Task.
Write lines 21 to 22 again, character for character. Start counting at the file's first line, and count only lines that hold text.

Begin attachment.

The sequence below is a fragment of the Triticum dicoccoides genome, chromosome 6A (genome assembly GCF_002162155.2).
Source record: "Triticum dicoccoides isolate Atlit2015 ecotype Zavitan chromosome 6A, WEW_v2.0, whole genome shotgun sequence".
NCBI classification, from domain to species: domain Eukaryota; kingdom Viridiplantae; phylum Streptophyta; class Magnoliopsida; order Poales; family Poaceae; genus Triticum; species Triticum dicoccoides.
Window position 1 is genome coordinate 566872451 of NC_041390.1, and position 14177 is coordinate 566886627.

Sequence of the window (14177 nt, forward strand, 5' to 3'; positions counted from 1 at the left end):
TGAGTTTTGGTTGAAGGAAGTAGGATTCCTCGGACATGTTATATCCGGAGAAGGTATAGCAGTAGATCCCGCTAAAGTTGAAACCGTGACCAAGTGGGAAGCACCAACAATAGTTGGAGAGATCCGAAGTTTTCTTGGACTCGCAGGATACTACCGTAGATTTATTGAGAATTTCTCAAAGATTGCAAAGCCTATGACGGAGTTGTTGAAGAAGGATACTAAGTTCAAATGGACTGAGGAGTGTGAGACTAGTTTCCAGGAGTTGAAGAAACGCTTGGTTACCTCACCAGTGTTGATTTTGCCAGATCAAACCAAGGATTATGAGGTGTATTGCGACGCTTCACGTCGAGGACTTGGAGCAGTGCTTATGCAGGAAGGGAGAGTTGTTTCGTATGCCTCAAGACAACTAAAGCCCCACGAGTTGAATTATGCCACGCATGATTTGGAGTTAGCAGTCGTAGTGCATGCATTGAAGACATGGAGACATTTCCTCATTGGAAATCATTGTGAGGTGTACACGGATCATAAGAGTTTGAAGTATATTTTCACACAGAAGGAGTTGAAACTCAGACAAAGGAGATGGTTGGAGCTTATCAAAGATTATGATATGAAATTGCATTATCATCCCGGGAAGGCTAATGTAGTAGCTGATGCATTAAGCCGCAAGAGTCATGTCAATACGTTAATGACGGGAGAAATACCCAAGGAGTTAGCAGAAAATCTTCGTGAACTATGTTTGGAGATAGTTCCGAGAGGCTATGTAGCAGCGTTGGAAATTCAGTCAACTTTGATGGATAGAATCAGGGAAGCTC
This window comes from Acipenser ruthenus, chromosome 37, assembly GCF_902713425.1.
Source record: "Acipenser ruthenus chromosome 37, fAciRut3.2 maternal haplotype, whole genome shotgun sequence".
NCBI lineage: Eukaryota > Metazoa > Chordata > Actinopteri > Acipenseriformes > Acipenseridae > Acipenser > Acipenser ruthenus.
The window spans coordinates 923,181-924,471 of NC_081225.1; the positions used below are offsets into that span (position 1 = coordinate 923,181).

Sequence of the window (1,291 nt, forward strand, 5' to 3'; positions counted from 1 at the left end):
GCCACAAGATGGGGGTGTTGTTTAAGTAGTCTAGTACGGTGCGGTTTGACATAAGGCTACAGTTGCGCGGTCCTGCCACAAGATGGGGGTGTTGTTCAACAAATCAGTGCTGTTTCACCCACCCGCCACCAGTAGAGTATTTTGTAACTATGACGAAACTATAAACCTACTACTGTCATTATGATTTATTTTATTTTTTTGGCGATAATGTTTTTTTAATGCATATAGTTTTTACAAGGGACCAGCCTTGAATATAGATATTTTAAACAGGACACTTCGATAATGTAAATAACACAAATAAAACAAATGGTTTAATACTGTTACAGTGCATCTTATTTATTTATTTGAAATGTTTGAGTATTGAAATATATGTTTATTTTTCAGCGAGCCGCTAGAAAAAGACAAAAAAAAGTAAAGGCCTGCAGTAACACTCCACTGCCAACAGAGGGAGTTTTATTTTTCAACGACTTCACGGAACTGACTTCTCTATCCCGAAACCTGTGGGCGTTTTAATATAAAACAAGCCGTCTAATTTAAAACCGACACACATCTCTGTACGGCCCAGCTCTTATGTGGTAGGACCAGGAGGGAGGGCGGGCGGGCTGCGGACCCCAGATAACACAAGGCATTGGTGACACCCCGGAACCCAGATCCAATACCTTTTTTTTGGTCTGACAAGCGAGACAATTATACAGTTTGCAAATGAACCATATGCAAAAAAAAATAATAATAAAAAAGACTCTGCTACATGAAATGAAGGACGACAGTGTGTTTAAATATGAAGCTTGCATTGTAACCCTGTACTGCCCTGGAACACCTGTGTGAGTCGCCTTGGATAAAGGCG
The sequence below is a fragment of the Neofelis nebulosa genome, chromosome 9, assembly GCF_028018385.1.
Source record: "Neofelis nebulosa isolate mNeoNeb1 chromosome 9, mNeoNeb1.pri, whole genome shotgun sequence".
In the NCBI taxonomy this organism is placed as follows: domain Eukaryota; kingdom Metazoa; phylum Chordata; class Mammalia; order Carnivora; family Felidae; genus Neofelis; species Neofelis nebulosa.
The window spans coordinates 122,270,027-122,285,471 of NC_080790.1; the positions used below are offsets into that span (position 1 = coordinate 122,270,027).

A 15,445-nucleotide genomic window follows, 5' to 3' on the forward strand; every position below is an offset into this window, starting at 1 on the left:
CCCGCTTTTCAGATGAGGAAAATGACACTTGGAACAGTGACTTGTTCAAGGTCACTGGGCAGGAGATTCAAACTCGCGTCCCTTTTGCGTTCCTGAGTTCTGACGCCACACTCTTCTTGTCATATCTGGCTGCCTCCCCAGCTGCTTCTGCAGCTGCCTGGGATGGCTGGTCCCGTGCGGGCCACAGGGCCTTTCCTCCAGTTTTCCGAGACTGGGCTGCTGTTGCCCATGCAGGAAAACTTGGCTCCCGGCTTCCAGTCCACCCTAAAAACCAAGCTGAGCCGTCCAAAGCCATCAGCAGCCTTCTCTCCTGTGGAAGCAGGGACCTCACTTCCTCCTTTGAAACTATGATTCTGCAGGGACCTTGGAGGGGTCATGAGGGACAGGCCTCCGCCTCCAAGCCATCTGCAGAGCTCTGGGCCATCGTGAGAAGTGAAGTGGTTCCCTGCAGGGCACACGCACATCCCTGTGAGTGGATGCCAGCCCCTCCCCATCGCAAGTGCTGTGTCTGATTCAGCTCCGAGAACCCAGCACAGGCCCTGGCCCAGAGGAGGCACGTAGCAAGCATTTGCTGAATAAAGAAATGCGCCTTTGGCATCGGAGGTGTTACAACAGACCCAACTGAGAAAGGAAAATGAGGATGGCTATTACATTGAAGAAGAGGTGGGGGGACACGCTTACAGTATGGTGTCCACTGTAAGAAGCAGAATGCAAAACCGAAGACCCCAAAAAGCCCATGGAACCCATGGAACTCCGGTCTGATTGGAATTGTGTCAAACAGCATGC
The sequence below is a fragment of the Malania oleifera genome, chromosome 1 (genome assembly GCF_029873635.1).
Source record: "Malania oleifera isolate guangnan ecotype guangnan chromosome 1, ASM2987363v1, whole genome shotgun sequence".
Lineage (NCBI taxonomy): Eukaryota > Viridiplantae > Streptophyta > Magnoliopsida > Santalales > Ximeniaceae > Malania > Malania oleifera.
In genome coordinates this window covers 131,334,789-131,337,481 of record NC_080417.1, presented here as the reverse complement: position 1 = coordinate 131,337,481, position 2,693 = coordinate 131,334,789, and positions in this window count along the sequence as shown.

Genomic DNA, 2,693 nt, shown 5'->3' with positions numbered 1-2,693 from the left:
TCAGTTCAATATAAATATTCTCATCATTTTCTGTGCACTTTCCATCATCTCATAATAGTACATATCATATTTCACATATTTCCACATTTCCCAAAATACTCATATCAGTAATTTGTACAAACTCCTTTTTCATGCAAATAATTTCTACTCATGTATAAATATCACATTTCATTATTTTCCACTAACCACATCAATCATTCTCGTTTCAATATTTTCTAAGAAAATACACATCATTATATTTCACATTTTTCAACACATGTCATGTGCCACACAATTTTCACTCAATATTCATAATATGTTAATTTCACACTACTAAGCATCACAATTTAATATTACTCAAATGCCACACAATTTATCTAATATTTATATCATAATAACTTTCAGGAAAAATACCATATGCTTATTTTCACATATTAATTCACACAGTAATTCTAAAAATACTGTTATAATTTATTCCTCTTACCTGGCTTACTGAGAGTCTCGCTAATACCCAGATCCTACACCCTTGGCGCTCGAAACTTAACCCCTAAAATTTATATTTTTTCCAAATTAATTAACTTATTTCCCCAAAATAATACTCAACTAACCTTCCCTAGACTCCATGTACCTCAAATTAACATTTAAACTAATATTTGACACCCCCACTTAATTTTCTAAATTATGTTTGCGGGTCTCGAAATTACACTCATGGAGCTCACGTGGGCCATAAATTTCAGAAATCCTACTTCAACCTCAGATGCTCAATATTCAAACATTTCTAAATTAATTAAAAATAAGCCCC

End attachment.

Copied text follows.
Lineage (NCBI taxonomy): Eukaryota > Viridiplantae > Streptophyta > Magnoliopsida > Santalales > Ximeniaceae > Malania > Malania oleifera.
In genome coordinates this window covers 131,334,789-131,337,481 of record NC_080417.1, presented here as the reverse complement: position 1 = coordinate 131,337,481, position 2,693 = coordinate 131,334,789, and positions in this window count along the sequence as shown.